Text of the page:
Math for All Facilitator Institutes Support Illinois Educators

Chicago Public Schools group at MFA InstituteThis summer, the Graduate School of Education partnered with the Center for Children and Technology, an educational research and development organization at the Education Development Center (EDC), to host two week-long Math for All Facilitator Institutes in Illinois. The professional development program is designed to help schools and districts make high-quality K-5 math instruction accessible to all students, including those with disabilities.

Presented by a team of Bank Street faculty and adjuncts as well as EDC staff developers, the training helps educators become more skilled in planning cognitively demanding math lessons and tailoring instructional strategies to reach all students through a neurodevelopment-based approach. The program model also builds collaboration between general and special education teachers by including opportunities for team lesson planning.

“By viewing learners through a neurodevelopmental lens—a framework for learning that consists of eight different systems such as attention, memory, and language—teachers are able to gain a comprehensive understanding of the strengths and needs of individual students and then use these observations to create more accessible lesson plans,” said Marvin Cohen, Supervised Fieldwork Advisor and Course Instructor, Bank Street Graduate School of Education, Co-Developer of Math for All, and Co-Principal Investigator on the program’s grant. “This summer, we utilized a ‘train the-trainer’ model at our Facilitator Institutes with public schools from Chicago and Northwestern Illinois, which prepared participants to return to their schools with the knowledge and skills to train their colleagues.”

As part of the summer institutes, participating educators complete the training and act as Math for All facilitators in leading a 40-hour professional development workshop at their school or district over the next two school years. During this time, Math for All continues to work with the new facilitators by offering online support and a follow-up meeting at the end of the year. Additionally, Math for All conducts research with participating schools and districts through surveys, observations, and interviews to help inform future professional development.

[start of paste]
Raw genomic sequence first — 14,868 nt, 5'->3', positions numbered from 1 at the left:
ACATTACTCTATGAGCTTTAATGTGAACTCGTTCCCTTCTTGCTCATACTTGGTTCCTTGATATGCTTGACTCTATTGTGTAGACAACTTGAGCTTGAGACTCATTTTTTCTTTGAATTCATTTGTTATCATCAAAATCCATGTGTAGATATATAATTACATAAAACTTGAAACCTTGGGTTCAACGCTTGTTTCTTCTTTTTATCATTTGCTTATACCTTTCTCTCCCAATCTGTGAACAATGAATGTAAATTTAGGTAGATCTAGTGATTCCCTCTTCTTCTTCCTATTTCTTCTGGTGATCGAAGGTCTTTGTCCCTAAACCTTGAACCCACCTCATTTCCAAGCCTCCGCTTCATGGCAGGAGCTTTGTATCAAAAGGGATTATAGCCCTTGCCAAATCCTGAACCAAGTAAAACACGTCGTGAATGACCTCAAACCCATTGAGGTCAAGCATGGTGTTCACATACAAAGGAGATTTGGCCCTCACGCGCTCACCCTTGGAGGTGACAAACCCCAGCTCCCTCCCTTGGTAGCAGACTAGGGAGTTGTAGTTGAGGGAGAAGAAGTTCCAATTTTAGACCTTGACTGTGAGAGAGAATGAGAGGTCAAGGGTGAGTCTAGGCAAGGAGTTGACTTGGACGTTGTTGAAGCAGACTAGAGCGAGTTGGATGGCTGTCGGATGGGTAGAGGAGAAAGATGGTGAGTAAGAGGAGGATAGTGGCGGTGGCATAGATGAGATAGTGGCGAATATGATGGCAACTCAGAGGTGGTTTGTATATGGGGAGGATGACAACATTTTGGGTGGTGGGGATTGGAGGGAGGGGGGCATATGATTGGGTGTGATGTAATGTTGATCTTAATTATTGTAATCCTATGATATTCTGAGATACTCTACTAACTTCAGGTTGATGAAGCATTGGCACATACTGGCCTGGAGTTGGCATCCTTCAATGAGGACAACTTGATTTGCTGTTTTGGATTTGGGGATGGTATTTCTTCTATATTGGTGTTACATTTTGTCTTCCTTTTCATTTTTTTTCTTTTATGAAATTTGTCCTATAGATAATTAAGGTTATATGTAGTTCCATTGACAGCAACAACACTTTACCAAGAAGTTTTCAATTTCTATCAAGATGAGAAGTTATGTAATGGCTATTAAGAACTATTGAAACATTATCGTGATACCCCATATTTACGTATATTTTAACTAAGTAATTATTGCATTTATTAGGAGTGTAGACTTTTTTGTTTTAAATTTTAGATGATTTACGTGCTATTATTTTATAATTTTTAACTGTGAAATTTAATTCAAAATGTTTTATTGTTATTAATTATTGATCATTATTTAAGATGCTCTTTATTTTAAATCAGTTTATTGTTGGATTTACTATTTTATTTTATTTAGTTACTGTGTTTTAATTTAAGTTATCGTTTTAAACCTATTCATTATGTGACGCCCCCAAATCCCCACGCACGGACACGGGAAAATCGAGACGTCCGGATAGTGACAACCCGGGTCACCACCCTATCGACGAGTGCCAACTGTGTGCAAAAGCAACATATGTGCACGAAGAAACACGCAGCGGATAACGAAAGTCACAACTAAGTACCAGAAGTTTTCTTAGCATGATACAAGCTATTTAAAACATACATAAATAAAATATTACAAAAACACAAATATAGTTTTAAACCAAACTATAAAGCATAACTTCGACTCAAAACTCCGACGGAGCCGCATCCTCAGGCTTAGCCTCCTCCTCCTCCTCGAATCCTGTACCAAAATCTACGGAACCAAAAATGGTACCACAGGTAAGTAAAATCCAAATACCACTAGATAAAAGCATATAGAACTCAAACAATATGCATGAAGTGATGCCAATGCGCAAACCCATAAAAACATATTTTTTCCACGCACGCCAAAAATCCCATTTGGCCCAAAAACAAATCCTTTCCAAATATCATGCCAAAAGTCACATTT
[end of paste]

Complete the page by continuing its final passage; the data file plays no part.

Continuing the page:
The program has made a real impact with local educators and students. Results based on research from a previous Randomized Controlled Trial (RCT) study of the program showed a positive impact on both student learning and teacher instruction, with Math for All teachers rating higher in emotional and instructional support, classroom organization, and student engagement. Additionally, the study noted that collaboration between teachers increased as well as their understanding of how to plan rigorous math lessons for a wide range of learners.

“Strong professional development and mathematics education programs help teachers and leaders develop a deeper understanding of mathematics and how students learn,” said Robin Hummel, Director and Course Instructor, Leadership Programs, Bank Street Graduate School of Education. “A primary focus of both Math for All and Bank Street’s mathematics education programs is to prepare educators with high-quality teaching practices that respond to and support the strengths and needs of diverse learners. We believe all students can be mathematicians.”

Nine schools from Illinois’ Regional Office of Education 47 and 13 schools from Chicago Public Schools (CPS) participated in the training. Funded by the Education Innovation and Research program of the U.S. Department of Education, the professional development program aims to replicate the success achieved in CPS during the previous four years through an Institute of Education Sciences grant.

School districts eligible to participate in this year’s program were required to serve a high-need student population in Illinois in which more than 50 percent of students are from low-income households, 14 percent or more students have individualized education plans, or 50 percent or more of grade 5 students perform below the proficient level on the state-mandated mathematics achievement test. A follow-up meeting for this year’s participants to reflect and share experiences is planned for June 2020.